Universal Credit (UC) arrears have spiked to an all time high. 61% of landlords who responded to the RLA’s latest questionnaire have reported rent arrears from a tenant in receipt of UC. 70% of landlords are reporting lower profits. 62% are predicting a reduction of 20% or more with the impending legislation changes. For the first time in many years there are more landlords looking to sell, than are looking to buy. Airbnb is causing an impact in the sector, for example in Greater Manchester there were 1,500 properties listed on Airbnb in 2015 and 6,200 properties listed in 2017. The RLA predicts agent fees will increase in the next 12 months.
The Grenfell disaster was touched upon, in particular there are developments all over the country where there are sub-standard materials within developments. Whilst court cases are ongoing the leaseholders personally have to pay for ‘fire watchmen.’ The RLA are also telling landlords to prepare to pay for building upgrades personally, without the necessary upgrade work these properties are worthless and cannot be rented and cannot be sold i.e. in effect they are unmortgageable.
We welcomed Richard Hammond to this month’s property meet to talk about the new GDPR Regulations which are coming into effect.
Richard began by explaining his current role as a disclosures officer for Cheshire West and Chester Council. He stated that the new GDPR Regulations are coming into effect on the 25th May 2018 notwithstanding the fact that the UK is leaving the EU. They are being brought into effect due to the increasing digital economy, as the current Data Protection Act doesn’t currently provide for this.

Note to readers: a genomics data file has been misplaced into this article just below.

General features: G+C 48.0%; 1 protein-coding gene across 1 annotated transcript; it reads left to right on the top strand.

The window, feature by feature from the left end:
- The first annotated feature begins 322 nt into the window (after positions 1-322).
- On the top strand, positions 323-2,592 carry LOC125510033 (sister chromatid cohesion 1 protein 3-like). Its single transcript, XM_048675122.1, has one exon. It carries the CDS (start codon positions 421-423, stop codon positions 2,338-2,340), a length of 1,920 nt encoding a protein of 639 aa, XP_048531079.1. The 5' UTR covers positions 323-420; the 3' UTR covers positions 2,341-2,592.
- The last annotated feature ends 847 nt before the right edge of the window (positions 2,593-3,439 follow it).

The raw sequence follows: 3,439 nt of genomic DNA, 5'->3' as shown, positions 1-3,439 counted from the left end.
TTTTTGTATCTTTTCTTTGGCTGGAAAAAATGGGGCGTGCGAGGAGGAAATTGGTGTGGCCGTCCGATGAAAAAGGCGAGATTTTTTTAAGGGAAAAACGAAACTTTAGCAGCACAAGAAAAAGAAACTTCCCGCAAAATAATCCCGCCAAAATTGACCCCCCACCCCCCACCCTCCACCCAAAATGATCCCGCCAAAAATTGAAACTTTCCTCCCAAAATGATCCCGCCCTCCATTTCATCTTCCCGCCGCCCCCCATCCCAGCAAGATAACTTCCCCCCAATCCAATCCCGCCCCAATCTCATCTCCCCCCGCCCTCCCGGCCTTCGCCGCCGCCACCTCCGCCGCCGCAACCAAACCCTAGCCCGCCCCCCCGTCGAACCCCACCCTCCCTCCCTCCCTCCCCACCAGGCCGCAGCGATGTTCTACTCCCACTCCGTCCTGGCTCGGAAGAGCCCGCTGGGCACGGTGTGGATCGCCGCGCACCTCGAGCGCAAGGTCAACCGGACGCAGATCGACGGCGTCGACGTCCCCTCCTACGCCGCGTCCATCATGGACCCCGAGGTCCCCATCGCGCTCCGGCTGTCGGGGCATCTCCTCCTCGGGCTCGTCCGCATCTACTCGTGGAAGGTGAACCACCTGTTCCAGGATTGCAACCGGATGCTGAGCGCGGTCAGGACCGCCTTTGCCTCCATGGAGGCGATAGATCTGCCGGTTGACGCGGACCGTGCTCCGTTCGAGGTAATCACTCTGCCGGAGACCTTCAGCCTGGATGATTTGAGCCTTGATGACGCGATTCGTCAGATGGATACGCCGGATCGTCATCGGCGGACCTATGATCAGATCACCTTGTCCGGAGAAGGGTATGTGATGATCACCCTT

GDPR will give us as individuals control of how businesses use and store our personal data. Much of the new legislation is aimed at larger businesses, however it will still impact on all small business owners including private landlords and anyone who collects personal data.
Richard explained what is meant by personal data and went on to give an overview of what landlords need to be aware of under the new Regulations and the potential implications. Some landlords will carry out their own referencing and as a result will hold more personal data about individuals, than landlords who utilise a letting agent to do this.
Landlords need to be aware of and consider the following:-
- What personal data they hold on people and how they document it
- The way in which they should store and communicate personal data
- Their current privacy notices and whether they are sufficient to comply with the new legislation
- How they obtain consent from the individuals whose data they hold. Individuals should be encouraged to opt in via a tick box
- The consequences of breaches under the new GDPR Regulations
Landlords also need to be aware of the potential requirement for them to register with the ICO (Information Commissioner’s Office) It’s worth visiting the ICO website (www.ico.org.uk) as this not only gives guidance on the new Regulations but also takes you through a handy self assessment tool which confirms whether or not you need to register with them.
Richard touched briefly on subject access requests and the changes to these under GDPR. Richard concluded by saying that only time will tell how much of an impact the Regulations are going to have.
Richard was thanked for his very informative talk. He will be back later on in the year to update us on how things have progressed following the implementation of GDPR. In the meantime if anyone has any questions, then we would suggest they look on the ICO website or contact either the RLA or NLA for further advice.